A race, a race, my, um, Saturday night for a race! I’ve been running, keeping up a fair mileage, whilst away, but haven’t raced since ‘parkrun’ in Moscow, mid August, which must be the longest time without one since 2005. I missed the press 800m at the World Championships, didn’t know I was heading to Japan in time to enter their races (which sell out months in advance) and had no reply after some initial emails about a half marathon in Korea. So when a couple of weeks ago I spotted that there was a midnight 12/6km in Bangkok and that I could make it there, I’d limited myself to 5 days in Cambodia and scooted over the border in time. I was also running to be there in spirit if not reality for the club cross country – with the time difference, a midnight start here is only an hour late for XC back home.
Even then, I wasn’t sure I’d make it. Although you can enter online, it’s really just registration, and then (as in Korea) you pay by transferring money to their bank account. Or one of three, judging by the instructions I was sent. So not only were the £8 entries sold out online, knocking me on to the £20 ‘but with grand raffle entry’ one, but I’d have to pay a £15 or so transfer-to-foreign-bank fee.
In my usual style, I sat on it and did nothing in reply to the ‘pay here’ email. That proved exactly the right decision, as I was told I could pay on the day at the hotel, and that turned out to be the £8 fee. Missed out on the nice technical t-shirt, but overall a (double) money-saving bonus. Even better, the hostel I’d booked because it was an easy journey from the airport (not the airport I flew into, but that was a detail) turned out to be round the corner from the hotel, and therefore from the start.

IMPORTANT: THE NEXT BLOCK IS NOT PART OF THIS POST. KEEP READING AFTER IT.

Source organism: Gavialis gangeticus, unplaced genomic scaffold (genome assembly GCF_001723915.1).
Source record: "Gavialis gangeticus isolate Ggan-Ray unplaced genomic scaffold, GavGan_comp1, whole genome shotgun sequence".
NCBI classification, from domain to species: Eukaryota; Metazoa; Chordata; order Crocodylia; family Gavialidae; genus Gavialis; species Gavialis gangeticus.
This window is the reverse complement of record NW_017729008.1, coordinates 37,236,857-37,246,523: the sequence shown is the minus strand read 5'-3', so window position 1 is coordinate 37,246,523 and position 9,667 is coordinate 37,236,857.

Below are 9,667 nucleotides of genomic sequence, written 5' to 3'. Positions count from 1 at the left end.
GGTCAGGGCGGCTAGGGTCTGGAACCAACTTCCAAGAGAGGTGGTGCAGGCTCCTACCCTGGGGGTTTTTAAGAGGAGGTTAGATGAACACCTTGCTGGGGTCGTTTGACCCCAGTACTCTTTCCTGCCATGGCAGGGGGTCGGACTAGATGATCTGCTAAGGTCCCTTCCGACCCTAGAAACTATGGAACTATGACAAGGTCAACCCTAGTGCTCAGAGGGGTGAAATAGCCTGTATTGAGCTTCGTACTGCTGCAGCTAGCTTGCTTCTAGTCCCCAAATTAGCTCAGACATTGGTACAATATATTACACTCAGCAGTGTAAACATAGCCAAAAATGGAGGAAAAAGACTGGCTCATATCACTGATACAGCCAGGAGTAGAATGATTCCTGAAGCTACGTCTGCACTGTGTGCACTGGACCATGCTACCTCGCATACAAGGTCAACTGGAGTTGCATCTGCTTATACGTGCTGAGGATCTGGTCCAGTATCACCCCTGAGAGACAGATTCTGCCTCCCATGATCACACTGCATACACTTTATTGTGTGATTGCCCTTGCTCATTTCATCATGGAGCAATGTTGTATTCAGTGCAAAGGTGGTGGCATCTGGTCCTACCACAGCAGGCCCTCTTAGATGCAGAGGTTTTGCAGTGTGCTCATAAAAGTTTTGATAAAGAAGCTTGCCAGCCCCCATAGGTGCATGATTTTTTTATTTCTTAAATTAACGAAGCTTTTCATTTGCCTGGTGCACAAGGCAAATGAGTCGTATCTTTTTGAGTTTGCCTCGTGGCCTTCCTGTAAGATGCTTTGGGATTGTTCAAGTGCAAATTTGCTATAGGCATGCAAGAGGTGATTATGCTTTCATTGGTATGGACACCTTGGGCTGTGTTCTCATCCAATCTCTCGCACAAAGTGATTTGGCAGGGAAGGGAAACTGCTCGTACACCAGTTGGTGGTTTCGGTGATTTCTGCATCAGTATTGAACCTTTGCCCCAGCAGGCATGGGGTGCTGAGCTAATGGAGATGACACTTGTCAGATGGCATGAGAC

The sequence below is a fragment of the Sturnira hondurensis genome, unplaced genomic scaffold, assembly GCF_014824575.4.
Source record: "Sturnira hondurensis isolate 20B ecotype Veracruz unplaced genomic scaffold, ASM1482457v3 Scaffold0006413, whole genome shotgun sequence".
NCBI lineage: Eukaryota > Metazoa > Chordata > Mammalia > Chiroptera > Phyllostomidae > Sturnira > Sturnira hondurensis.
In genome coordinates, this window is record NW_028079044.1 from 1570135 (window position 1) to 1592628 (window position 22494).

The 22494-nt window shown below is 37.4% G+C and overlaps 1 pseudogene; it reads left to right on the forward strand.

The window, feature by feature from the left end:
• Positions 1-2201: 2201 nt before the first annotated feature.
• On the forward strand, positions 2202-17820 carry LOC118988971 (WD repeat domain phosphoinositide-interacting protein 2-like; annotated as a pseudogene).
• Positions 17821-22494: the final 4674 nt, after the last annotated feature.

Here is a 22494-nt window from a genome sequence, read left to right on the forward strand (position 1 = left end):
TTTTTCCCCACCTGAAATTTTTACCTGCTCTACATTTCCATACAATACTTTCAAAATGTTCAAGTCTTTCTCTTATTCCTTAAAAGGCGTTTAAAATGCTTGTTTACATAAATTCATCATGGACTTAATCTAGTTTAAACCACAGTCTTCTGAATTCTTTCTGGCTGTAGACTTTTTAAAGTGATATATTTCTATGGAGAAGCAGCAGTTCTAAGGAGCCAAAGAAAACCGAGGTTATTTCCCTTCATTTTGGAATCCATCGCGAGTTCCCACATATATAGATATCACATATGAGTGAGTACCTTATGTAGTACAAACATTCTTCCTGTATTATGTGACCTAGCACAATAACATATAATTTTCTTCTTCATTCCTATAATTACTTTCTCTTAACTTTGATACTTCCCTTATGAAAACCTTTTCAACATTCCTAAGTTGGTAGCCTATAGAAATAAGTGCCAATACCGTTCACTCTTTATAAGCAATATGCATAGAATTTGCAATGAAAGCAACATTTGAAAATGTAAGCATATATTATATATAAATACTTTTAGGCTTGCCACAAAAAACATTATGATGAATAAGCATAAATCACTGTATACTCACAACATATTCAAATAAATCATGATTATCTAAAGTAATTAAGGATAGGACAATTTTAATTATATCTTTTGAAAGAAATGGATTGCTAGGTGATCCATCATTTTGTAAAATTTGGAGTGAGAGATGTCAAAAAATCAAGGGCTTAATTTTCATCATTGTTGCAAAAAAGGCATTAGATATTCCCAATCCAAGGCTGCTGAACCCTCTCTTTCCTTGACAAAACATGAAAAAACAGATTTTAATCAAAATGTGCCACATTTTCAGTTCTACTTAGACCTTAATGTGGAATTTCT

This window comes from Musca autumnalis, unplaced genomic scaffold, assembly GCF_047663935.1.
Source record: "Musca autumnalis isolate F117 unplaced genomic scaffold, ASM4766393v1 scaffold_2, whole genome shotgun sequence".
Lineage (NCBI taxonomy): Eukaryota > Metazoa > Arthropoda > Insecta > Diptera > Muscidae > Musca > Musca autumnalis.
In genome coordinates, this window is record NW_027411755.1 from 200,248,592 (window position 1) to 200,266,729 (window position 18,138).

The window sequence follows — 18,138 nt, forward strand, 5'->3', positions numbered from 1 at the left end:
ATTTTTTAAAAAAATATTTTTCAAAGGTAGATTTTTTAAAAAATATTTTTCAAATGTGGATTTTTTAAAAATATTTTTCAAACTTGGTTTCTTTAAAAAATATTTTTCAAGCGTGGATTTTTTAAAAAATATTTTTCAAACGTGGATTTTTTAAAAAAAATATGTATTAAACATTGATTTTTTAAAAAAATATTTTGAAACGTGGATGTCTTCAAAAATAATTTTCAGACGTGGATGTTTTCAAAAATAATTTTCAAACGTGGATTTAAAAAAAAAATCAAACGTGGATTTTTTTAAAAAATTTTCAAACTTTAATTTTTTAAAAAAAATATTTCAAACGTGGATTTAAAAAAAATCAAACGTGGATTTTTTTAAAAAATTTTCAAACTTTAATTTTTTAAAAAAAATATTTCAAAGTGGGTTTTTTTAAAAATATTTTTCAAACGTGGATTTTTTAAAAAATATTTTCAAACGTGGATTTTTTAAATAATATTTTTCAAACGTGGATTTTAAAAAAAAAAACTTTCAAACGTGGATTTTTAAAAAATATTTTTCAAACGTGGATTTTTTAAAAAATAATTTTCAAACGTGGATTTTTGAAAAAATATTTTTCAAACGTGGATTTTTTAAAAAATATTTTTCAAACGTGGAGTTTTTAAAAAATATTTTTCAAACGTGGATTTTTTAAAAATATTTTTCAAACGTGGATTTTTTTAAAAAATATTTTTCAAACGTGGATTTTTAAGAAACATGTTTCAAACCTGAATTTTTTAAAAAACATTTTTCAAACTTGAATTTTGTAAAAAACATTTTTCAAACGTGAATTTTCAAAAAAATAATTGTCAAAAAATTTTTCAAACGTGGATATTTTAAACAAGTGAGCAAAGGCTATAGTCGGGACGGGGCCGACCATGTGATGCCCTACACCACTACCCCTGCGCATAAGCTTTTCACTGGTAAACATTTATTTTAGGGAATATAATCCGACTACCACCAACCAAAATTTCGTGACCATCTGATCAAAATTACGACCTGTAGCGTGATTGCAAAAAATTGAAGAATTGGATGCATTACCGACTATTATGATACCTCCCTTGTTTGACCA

I spent the day walking across Bangkok, seeing the Royal palace, watching the river boats come and go and being assailed by the traffic noise. That much walking was possibly not ideal preparation for a race, but at least it wasn’t throwing rain down, unlike last night. I was hoping that the storm had cooled things down a bit. Maybe they had, but as I arrived at the start slightly bleary after a snooze, it was 28 degrees. I’ve been in Asia for a couple of months and think I’ve acclimatised a little, but that’s a temperature worthy of respect.
Everyone was milling around outside the hotel. The start was clearly marked with a gantry and clock showing the time, but I couldn’t see how it would accommodate the thousands of people said to have entered. I could hear presenters, but where was the stage? Torn between staying out front so as to join late and near the front for a good start point, and investigating to get into the swing of it, I chose the latter, finding as I wandered further round that I’d been looking at the back of the stage, and that people were assembling there. Not the wiser ones, as after some preamble and general rabble-rousing, we were off, but it took me a minute and a half to cross the start line, and even that was just to take me into a walking start (“ah, this is Bangkok, traffic jam” said a Germanic voice behind). On the basis of last year’s times, I reckoned I was in shape to place in the 40 something category, but having told myself it was just a charity run, I’d now given myself too big a handicap to make up.